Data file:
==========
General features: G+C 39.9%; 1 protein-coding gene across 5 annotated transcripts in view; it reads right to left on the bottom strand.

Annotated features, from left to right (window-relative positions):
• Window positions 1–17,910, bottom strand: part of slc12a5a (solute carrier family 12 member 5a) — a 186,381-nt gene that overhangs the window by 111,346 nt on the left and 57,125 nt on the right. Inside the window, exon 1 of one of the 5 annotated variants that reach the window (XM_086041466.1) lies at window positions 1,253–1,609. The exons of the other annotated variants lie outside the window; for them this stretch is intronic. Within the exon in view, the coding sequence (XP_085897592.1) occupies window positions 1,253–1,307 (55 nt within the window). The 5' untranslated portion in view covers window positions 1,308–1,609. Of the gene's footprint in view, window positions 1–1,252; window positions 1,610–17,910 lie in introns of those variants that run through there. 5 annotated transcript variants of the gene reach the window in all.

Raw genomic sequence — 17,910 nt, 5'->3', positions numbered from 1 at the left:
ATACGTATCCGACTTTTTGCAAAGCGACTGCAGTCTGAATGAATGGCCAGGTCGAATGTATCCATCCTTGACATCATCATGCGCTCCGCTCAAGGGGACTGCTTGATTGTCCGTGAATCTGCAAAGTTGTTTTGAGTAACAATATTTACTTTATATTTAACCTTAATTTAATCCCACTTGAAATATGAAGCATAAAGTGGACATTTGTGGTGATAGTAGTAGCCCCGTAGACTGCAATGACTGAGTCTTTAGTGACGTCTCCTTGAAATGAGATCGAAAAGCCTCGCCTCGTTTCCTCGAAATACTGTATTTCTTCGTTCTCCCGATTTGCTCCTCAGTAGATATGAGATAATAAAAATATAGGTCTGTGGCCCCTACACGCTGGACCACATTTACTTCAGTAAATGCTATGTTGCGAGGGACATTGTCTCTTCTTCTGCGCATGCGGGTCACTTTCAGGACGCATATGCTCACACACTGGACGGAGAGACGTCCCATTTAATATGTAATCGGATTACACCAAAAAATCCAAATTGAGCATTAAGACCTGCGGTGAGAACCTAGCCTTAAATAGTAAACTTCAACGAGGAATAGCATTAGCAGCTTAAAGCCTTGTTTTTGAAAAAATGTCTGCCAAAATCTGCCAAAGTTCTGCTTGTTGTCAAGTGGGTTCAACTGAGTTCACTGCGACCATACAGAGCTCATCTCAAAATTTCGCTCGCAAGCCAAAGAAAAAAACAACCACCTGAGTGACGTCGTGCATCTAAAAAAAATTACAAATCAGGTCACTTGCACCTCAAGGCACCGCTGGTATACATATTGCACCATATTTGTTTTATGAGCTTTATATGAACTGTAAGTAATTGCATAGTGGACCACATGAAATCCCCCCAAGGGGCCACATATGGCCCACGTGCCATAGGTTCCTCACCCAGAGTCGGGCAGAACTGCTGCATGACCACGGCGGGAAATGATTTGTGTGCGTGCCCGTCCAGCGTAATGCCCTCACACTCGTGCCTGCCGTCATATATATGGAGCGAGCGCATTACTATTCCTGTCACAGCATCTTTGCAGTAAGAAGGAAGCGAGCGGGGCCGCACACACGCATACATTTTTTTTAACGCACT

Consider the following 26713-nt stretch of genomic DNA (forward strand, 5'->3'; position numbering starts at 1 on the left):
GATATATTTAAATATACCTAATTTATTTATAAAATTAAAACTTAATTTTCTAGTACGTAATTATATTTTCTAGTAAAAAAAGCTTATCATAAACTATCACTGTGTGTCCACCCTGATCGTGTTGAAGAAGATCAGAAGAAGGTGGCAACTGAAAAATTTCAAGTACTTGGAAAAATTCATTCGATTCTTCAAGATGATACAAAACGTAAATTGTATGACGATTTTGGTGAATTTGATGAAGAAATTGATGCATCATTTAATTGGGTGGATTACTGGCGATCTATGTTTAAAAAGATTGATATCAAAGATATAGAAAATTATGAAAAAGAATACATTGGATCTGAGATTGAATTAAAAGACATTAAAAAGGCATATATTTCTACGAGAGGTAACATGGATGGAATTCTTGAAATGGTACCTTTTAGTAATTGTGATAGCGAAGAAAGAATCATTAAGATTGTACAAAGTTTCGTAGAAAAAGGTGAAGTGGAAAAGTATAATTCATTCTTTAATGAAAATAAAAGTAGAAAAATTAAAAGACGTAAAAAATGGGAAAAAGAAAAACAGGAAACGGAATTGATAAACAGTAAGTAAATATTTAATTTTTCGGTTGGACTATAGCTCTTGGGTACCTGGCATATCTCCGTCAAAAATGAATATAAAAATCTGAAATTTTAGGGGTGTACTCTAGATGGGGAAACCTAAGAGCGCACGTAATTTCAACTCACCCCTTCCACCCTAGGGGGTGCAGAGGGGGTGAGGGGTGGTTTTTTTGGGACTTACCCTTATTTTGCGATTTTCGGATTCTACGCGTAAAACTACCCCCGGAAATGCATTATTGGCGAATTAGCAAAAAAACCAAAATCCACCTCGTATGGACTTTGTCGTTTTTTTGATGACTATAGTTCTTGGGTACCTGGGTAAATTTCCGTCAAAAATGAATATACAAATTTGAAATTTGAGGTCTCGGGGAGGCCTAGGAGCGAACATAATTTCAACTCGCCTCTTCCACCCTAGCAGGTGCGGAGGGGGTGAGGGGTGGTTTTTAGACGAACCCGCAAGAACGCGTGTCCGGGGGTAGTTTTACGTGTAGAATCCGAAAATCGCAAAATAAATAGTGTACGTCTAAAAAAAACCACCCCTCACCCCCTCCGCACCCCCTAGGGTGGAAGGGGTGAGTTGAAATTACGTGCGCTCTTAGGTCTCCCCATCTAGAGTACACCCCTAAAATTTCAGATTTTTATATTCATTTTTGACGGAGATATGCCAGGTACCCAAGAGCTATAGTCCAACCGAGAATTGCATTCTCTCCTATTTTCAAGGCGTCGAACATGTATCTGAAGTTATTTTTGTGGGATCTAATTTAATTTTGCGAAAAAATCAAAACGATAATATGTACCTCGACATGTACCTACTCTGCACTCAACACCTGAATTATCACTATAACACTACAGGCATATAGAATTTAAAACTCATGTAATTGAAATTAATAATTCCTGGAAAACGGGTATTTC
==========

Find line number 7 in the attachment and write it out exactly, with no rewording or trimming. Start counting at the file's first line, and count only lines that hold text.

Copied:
GATATATTTAAATATACCTAATTTATTTATAAAATTAAAACTTAATTTTCTAGTACGTAATTATATTTTCTAGTAAAAAAAGCTTATCATAAACTATCACTGTGTGTCCACCCTGATCGTGTTGAAGAAGATCAGAAGAAGGTGGCAACTGAAAAATTTCAAGTACTTGGAAAAATTCATTCGATTCTTCAAGATGATACAAAACGTAAATTGTATGACGATTTTGGTGAATTTGATGAAGAAATTGATGCATCATTTAATTGGGTGGATTACTGGCGATCTATGTTTAAAAAGATTGATATCAAAGATATAGAAAATTATGAAAAAGAATACATTGGATCTGAGATTGAATTAAAAGACATTAAAAAGGCATATATTTCTACGAGAGGTAACATGGATGGAATTCTTGAAATGGTACCTTTTAGTAATTGTGATAGCGAAGAAAGAATCATTAAGATTGTACAAAGTTTCGTAGAAAAAGGTGAAGTGGAAAAGTATAATTCATTCTTTAATGAAAATAAAAGTAGAAAAATTAAAAGACGTAAAAAATGGGAAAAAGAAAAACAGGAAACGGAATTGATAAACAGTAAGTAAATATTTAATTTTTCGGTTGGACTATAGCTCTTGGGTACCTGGCATATCTCCGTCAAAAATGAATATAAAAATCTGAAATTTTAGGGGTGTACTCTAGATGGGGAAACCTAAGAGCGCACGTAATTTCAACTCACCCCTTCCACCCTAGGGGGTGCAGAGGGGGTGAGGGGTGGTTTTTTTGGGACTTACCCTTATTTTGCGATTTTCGGATTCTACGCGTAAAACTACCCCCGGAAATGCATTATTGGCGAATTAGCAAAAAAACCAAAATCCACCTCGTATGGACTTTGTCGTTTTTTTGATGACTATAGTTCTTGGGTACCTGGGTAAATTTCCGTCAAAAATGAATATACAAATTTGAAATTTGAGGTCTCGGGGAGGCCTAGGAGCGAACATAATTTCAACTCGCCTCTTCCACCCTAGCAGGTGCGGAGGGGGTGAGGGGTGGTTTTTAGACGAACCCGCAAGAACGCGTGTCCGGGGGTAGTTTTACGTGTAGAATCCGAAAATCGCAAAATAAATAGTGTACGTCTAAAAAAAACCACCCCTCACCCCCTCCGCACCCCCTAGGGTGGAAGGGGTGAGTTGAAATTACGTGCGCTCTTAGGTCTCCCCATCTAGAGTACACCCCTAAAATTTCAGATTTTTATATTCATTTTTGACGGAGATATGCCAGGTACCCAAGAGCTATAGTCCAACCGAGAATTGCATTCTCTCCTATTTTCAAGGCGTCGAACATGTATCTGAAGTTATTTTTGTGGGATCTAATTTAATTTTGCGAAAAAATCAAAACGATAATATGTACCTCGACATGTACCTACTCTGCACTCAACACCTGAATTATCACTATAACACTACAGGCATATAGAATTTAAAACTCATGTAATTGAAATTAATAATTCCTGGAAAACGGGTATTTC